Biotic homogenization destabilizes ecosystem functioning by decreasing spatial asynchrony

Wang, Shaopeng; Loreau, Michel; de Mazancourt, Claire; Isbell, Forest; Beierkuhnlein, Carl; Connolly, John; Deutschman, Douglas H.; Dolezal, Jiri; Eisenhauer, Nico; Hector, Andy; Jentsch, Anke; Kreyling, Jurgen; Lanta, Vojtech; Leps, Jan; Polley, H. Wayne; et. al.

Abstract

Our planet is facing significant changes of biodiversity across spatial scales. Although the negative effects of local biodiversity (alpha diversity) loss on ecosystem stability are well documented, the consequences of biodiversity changes at larger spatial scales, in particular biotic homogenization, that is, reduced species turnover across space (beta diversity), remain poorly known. Using data from 39 grassland biodiversity experiments, we examine the effects of beta diversity on the stability of simulated landscapes while controlling for potentially confounding biotic and abiotic factors. Our results show that higher beta diversity generates more asynchronous dynamics among local communities and thereby contributes to the stability of ecosystem productivity at larger spatial scales. We further quantify the relative contributions of alpha and beta diversity to ecosystem stability and find a relatively stronger effect of alpha diversity, possibly due to the limited spatial scale of our experiments. The stabilizing effects of both alpha and beta diversity lead to a positive diversity-stability relationship at the landscape scale. Our findings demonstrate the destabilizing effect of biotic homogenization and suggest that biodiversity should be conserved at multiple spatial scales to maintain the stability of ecosystem functions and services.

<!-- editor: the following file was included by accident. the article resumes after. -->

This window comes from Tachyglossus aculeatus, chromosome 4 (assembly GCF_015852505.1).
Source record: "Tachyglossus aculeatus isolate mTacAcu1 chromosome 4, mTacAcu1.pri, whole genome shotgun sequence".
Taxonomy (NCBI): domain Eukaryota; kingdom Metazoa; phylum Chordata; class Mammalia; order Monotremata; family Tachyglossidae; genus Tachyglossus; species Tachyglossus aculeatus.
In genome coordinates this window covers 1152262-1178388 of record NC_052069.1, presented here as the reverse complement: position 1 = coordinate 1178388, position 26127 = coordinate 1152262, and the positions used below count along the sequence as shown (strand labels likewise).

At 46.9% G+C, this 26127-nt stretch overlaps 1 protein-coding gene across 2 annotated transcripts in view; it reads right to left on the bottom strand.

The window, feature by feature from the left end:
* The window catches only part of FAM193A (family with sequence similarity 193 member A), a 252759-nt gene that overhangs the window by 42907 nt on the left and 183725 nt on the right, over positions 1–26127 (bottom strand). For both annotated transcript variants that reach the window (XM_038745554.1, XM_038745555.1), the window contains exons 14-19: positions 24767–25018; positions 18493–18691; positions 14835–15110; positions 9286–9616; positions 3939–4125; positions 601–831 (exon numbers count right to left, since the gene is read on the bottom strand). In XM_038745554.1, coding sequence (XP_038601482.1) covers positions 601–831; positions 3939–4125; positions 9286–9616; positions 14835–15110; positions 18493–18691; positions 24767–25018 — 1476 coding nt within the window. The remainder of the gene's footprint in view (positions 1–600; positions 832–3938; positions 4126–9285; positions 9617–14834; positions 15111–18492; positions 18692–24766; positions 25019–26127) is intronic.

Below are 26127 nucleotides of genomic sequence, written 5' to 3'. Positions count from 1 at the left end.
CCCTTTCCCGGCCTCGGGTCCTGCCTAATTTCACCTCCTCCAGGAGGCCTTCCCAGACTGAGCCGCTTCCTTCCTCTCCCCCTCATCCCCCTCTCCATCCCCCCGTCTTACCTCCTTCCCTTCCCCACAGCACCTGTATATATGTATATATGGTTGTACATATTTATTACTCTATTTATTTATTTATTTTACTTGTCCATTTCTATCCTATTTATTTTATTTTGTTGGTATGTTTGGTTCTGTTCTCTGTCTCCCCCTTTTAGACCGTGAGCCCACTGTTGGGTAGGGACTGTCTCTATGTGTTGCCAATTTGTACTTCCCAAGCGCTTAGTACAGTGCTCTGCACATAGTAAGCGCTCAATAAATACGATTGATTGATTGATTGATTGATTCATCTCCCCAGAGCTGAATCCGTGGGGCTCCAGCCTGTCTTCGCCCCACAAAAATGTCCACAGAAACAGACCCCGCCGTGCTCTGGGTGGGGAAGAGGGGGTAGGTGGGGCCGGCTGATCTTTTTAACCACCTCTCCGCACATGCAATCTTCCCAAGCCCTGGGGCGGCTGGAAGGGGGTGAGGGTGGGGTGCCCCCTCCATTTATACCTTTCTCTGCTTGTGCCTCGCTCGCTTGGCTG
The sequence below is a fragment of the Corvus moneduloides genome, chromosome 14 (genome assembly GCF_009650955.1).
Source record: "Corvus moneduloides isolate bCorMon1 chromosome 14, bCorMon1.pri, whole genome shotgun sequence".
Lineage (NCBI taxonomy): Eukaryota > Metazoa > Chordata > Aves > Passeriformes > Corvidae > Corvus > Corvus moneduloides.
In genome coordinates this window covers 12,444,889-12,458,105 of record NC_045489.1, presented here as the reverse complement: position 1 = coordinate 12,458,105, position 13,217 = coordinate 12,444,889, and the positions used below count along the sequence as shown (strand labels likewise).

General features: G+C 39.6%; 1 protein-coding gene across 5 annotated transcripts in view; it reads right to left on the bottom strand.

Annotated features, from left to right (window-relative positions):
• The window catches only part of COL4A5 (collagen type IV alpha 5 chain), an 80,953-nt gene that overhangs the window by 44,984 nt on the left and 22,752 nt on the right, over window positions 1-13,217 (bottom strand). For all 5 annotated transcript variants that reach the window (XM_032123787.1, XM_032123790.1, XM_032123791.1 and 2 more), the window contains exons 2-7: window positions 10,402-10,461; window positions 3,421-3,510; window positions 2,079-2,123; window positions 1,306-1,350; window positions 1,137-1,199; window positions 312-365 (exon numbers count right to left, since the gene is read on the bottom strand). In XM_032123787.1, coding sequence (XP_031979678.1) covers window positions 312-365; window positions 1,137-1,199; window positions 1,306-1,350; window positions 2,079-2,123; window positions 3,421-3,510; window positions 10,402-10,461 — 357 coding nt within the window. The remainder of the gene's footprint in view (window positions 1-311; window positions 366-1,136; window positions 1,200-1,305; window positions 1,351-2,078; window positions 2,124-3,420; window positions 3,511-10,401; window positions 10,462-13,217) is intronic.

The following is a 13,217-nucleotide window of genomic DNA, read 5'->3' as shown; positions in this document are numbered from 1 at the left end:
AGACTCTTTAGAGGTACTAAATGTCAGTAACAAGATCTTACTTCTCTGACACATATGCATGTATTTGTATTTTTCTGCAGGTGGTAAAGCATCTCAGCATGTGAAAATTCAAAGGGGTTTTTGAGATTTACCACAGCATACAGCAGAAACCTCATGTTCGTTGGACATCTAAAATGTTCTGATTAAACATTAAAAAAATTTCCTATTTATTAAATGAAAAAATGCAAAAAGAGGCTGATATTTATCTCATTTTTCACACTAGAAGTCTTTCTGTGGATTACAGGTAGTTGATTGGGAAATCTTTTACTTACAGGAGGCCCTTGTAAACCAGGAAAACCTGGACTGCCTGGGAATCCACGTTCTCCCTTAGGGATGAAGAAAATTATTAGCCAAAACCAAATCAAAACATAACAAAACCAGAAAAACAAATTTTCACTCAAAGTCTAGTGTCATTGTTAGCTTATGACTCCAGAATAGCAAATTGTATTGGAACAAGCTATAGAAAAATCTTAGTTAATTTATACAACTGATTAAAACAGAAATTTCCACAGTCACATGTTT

Más información

Título según WOS: ID WOS:000645647200001 Not found in local WOS DB
Título de la Revista: ECOLOGY
Volumen: 102
Número: 6
Editorial: Wiley
Fecha de publicación: 2021
DOI:

10.1002/ecy.3332

Notas: ISI